Private security companies underpay their employees


PESHAWAR: The KP government has set a minimum wage, but the majority of sectors pay their workers much less than the amount. Among the low-paid workers are the guards of private security companies who earn wages well below the minimum wage set by the government.

An employee of the private security company, Jehanzeb, told this scribe that he was paid a monthly salary of 12,000 rupees.

He was not getting his salary on time, even though he was underpaid. “My employer withheld my one month’s salary, but even worse, I am not receiving a fixed date salary,” he added. He said security guards at most companies performed duties for around 12 hours a day.

Jehanzeb said he had to support his family and the family of his crippled brother with his meager salary. These workers are not paid when they get sick and cannot go to work.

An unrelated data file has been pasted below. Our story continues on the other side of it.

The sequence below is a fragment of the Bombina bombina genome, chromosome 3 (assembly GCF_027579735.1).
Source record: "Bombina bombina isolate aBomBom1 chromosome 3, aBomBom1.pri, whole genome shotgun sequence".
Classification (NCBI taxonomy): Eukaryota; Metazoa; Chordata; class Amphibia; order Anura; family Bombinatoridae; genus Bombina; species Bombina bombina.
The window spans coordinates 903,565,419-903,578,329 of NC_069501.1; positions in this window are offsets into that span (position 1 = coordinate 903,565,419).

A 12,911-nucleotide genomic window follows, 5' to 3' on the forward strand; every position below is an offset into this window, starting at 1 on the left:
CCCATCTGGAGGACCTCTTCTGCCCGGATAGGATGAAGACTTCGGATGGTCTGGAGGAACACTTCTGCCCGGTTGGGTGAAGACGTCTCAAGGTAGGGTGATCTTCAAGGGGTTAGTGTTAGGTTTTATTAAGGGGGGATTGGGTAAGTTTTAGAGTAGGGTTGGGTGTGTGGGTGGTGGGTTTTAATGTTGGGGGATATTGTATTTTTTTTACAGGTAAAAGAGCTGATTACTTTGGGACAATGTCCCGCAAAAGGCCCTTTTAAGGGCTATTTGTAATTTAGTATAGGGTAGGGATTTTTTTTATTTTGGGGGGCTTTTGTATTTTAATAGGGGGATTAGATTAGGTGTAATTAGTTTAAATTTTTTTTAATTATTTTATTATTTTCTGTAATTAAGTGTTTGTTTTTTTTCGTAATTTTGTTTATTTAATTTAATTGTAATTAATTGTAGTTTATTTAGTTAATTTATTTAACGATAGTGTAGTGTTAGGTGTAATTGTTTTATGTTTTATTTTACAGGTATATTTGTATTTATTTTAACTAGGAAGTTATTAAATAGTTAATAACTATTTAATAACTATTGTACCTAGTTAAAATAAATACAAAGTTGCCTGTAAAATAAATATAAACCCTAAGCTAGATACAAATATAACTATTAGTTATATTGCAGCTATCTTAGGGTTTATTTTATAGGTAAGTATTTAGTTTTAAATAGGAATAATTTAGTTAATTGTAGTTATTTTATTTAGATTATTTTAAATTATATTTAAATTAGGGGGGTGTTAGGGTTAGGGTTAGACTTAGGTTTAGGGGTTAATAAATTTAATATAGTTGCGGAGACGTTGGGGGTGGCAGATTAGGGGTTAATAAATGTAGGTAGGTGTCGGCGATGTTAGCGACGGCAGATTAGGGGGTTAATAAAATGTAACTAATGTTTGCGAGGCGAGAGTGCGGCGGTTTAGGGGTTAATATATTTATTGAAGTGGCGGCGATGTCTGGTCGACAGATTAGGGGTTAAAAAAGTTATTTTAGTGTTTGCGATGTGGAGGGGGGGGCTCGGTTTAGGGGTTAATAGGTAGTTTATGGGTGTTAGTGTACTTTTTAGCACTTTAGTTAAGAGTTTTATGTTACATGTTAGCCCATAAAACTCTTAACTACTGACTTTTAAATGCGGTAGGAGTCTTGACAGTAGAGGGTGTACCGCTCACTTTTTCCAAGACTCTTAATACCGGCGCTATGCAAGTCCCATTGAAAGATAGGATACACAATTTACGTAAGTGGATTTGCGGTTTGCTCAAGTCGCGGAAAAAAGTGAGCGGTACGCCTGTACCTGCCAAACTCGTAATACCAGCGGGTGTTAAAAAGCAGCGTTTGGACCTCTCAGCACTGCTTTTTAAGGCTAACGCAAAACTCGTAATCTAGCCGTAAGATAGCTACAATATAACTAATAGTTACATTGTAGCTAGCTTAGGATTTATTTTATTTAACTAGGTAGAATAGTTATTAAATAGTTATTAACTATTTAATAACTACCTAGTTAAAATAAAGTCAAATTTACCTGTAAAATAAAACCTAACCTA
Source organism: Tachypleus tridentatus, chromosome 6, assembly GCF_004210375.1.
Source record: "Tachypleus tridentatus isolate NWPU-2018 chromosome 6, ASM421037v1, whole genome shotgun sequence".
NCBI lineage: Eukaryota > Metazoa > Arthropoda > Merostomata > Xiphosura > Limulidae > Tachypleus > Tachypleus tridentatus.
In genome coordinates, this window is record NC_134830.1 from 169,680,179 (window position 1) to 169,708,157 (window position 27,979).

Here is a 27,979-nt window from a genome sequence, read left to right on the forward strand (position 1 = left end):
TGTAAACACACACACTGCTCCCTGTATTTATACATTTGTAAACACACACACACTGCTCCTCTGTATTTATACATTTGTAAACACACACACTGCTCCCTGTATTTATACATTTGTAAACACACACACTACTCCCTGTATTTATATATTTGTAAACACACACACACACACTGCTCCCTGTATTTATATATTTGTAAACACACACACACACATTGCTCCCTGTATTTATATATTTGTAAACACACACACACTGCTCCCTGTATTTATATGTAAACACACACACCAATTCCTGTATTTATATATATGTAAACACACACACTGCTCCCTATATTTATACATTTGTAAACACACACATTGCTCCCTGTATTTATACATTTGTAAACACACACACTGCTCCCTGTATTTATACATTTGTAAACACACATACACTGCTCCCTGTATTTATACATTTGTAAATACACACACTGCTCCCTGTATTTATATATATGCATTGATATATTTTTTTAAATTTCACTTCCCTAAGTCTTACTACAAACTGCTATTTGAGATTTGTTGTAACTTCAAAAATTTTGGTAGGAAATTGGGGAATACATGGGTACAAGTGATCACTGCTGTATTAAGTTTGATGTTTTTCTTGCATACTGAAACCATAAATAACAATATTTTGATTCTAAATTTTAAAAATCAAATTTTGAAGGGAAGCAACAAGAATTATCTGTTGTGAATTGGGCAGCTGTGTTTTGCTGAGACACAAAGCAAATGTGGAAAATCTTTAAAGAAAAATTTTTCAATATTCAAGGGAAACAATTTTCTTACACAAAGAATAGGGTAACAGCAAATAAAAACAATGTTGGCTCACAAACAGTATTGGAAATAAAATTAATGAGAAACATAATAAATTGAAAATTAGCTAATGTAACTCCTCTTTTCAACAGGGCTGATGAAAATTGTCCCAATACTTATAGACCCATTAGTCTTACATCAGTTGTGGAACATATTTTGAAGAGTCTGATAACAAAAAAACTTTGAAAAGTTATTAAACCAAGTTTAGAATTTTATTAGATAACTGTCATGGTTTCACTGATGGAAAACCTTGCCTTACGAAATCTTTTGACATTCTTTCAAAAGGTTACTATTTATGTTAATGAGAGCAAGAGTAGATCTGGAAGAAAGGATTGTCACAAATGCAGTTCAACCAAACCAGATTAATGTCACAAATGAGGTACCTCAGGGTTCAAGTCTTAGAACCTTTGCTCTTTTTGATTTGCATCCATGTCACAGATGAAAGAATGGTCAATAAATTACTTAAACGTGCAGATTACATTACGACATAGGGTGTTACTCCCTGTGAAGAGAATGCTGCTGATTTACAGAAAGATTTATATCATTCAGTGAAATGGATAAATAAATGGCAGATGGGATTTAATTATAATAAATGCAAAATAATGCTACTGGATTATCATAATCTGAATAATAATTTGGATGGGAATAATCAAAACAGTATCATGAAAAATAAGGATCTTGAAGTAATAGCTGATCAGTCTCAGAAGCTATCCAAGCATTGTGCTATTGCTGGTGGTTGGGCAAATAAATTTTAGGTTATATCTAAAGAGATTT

Jehanzeb said he had dengue fever and was unable to go to work for two months.

“I swapped my cell phone with our local grocery store to get food for my family,” he said. Rickshaw driver Israr Khan, 35, said he had a bachelor’s degree in science and had taught at a private school for more than 10 years.

However, he said he quit his job because he was earning 14,000 rupees. Israr Khan said the school administration would not pay him his full salary during the summer vacation.

He said he quit his job six months ago and bought an auto rickshaw with money borrowed from friends and relatives to make ends meet.

“Unfortunately I still have a hard time,” he said, adding that initially he would earn around Rs 1,500 per day, but with the CNG crisis his income fell below Rs 1,000. per day.

He said the government set the minimum wage for eight hours of work in 26 days a month.

However, he added, workers were performing tasks more hours per day.

Israr Khan said the government lacks the mechanism and the will to ensure that workers receive fixed wages from the government. He said the government had recently increased the minimum wage from Rs 17,500 to Rs 21,000, but workers’ wages had not yet reached Rs 17,500, let alone Rs 21,000.


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